Your most exciting and distinctive creations begin with the world's most beautiful buttons.

Saturday, September 15, 2012

Storage of Buttons and Beads

Proper Storage of Buttons and Beads
Nothing is prettier than a decorative jar filled with beautiful buttons or beads sitting on a side table or grouped with some family mementos on the mantle.  But, it's really not good for the buttons.  Everytime the jar is moved, the buttons will clink against the glass sides and against each other, causing tiny nicks and cracks. It can cause metal, mother-of-pearl or painted buttons to become badly scratched and glass ones may even break. Large cookie tins or deep canisters used to hold a big collection that have to be poured out or dug through is just as harmful.
Better solutions:
The plastic storage bins with slide-out drawers marketed for nuts, bolts, and small tools.  You can find them in all sizes at hardware stores.  I've also seen beautiful wooden "apothecary cabinets" with very small drawers that would be perfect.
A felt-lined jewelry box with individual compartments for rings and small items.
Clear plastic bead boxes with individual compartments.
Individual "gem jars" -little storage jars with a clear lid and a foam cushion will protect your favorites from just about any kind of damage.
Contact lens cases or plastic pill organizers.
The little metal candy tins available in supermarkets.  Paint and embellish the outsides and line them with a few layers of pretty tissue paper for a nice work of altered art that doubles as personalized storage.  Some fancier chocoates come in nice boxes with partitions that would work nicely, too.
A three-ring binder filled with business card sleeves. Most pages will hold ten or twelve buttons, and several pages can be put into a single binder and still allow it to close.
Give each button or bead an individual plastic zipper bag, and pin them to a corkboard.
Stitch them to a piece of fabric, and wrap the fabric around the cardboard insert in a cute frame.
Stitch them all to a wide piece of ribbon, and tack or staple the ribbon along a wall of your sewing room or creative space.
If you really can't give up the spice rack or the old Mason jars, fill them with inexpensive plastic craft buttons. They are just as colorful and decorative as Grandma's bohemian collection, but without the potential for damage.

Caring for Buttons

Help! the garment is washable but the button isn't.

If a button isn't washable, but you want to use it on an item that is,
there are several ways to do so.

Buttons come with all kinds of care instructions, from "machine
washable" to "dry clean only" to "don't even think about cleaning it".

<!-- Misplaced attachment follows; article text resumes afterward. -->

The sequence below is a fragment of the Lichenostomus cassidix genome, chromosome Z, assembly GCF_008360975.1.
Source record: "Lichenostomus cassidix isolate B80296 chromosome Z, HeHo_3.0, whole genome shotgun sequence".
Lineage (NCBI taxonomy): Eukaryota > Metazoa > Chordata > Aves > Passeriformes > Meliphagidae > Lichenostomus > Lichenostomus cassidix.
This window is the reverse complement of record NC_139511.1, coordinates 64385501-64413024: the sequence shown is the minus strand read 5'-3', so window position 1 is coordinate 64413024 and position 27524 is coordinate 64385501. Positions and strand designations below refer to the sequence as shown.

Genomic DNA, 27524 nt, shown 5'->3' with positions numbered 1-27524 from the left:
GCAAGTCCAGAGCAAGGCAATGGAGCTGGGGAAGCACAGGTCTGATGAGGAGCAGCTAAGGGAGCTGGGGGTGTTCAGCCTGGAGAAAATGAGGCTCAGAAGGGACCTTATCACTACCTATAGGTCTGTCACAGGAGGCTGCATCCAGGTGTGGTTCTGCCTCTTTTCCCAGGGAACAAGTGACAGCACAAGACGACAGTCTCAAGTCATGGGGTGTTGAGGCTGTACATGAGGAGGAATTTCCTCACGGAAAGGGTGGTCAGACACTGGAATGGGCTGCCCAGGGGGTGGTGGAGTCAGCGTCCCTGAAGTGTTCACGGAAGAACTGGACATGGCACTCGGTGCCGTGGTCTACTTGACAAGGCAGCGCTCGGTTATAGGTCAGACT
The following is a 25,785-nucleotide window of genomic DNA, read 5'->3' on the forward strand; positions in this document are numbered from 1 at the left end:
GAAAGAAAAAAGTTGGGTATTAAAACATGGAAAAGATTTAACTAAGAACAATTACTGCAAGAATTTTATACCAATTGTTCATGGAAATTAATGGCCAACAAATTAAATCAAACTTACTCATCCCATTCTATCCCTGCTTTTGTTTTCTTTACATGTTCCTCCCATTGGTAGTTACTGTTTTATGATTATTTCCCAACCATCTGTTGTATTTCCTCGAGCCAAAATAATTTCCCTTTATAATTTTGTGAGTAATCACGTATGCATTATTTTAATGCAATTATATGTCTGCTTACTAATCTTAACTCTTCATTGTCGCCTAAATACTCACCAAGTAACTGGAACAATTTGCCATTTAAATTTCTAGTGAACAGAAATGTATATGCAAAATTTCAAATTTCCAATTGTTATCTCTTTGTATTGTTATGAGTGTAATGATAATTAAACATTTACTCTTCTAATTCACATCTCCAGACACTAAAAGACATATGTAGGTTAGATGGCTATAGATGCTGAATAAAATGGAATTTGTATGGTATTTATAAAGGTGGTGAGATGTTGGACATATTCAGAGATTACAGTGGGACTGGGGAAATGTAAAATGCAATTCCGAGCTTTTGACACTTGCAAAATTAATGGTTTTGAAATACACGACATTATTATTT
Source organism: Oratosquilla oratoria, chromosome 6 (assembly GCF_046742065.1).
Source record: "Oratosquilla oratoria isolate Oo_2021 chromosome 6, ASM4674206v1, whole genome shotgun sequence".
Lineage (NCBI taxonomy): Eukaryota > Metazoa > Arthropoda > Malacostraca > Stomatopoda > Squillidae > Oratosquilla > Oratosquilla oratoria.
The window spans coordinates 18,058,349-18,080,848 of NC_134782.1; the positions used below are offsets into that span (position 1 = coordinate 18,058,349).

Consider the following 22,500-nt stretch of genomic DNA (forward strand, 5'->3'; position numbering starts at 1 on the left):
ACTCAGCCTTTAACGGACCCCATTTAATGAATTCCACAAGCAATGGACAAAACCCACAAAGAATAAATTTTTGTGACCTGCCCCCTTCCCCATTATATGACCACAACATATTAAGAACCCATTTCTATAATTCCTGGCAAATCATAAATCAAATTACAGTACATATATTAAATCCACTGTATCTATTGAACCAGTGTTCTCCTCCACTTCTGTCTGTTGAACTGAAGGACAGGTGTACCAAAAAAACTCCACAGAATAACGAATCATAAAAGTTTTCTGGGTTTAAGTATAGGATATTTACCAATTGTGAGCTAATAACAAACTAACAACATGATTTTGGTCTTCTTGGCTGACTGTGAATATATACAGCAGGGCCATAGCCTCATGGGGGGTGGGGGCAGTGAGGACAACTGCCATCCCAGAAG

I can't advise you much on the last one, other than to say that usually
a little bit of rubbing with a dry tissue is probably good enough to
remove most grime.

The question is how to use an untreated wooden, horn, or very delicate glass button on a garment you want to be able to toss in the machine or have dry cleaned.

So, here's a few suggestions:

Wash by hand. Most buttons can withstand a bit of water. It's the rough
action of the washing machine (or worse, the dryer) that causes the
problem. Glass buttons that get thrown against the agitator or the
metal dryer walls will get nicked or broken. So, washing the garment by
hand in the sink, then line drying it will solve the problem. Face it,
most of us don't get our clothes filthy enough to require scrubbing,
and if we did, we wouldn't want to put beautiful, handmade buttons on
them anyway.

Cover them. A little bit of aluminum foil to cover the buttons may help
protect them from water damage, and dry cleaning fluids. A layer of
paper toweling, bubble wrap, foam, quilt batting or similiar under the
foil may also help by serving as padding in case of none-too-gentle
treatment. Afterward, just remove the materials and polish the button a
bit with a tissue.

Glass buttons can usually be dry cleaned with no ill effects, however
if they're painted the paint might come off with some solvents. Talk to
your dry cleaner beforehand, and consider covering them with aluminum
foil for protection.

Don't sew them on. A tiny safety pin instead of stitching will hold on
most buttons. It's invisible with most shanked buttons, but won't be
too noticible on drilled ones. After wearing, simply remove the buttons
and have the garment cleaned. For a more permanent fix, sew the button
onto the back of the safety pin, making a thread shank. Then, attach to
the garment before wearing. The extra few minutes spent getting dressed
will be well worth it when you start getting compliments on your
gorgeous outfit.

--As a side note, this method has an advantage, especially for home
sewists. One set of nice buttons can be used on several garments. If
you reuse the same tried-n-true patterns, you can make up two or three
of the same garment, then buy one set of gorgeous buttons that will
work for all of them.--

In the case of unfinished / untreated wooden buttons that can't be
soaked, dampen a cloth in a bit of water with a drop or two of wood
soap like Murphy's, then just wipe them clean. Cover (completely seal)
them with aluminum foil and hand-wash the garment

Most horn buttons can be washed, but shouldn't be immersed for very
long. Use a short, gentle washing cycle, and they should be fine.

Buttons come with all kinds of care instructions, from "machine
washable" to "dry clean only" to "don't even think about cleaning it".
I can't advise you much on the last one, other than to say that usually
a little bit of rubbing with a dry tissue is probably good enough to
remove most grime.

If I think of or hear of any other good methods, I'll post them. And if
you have any suggestions, I'd love to hear them -just drop me a
message. In the meantime, don't let finiky care instructions stop you
from using and enjoying beautiful buttons, even on washable items. :)


PS: Please note that these instructions are intended for buttons that
will be used and enjoyed, NOT for antiques, one-of-a-kind heirlooms or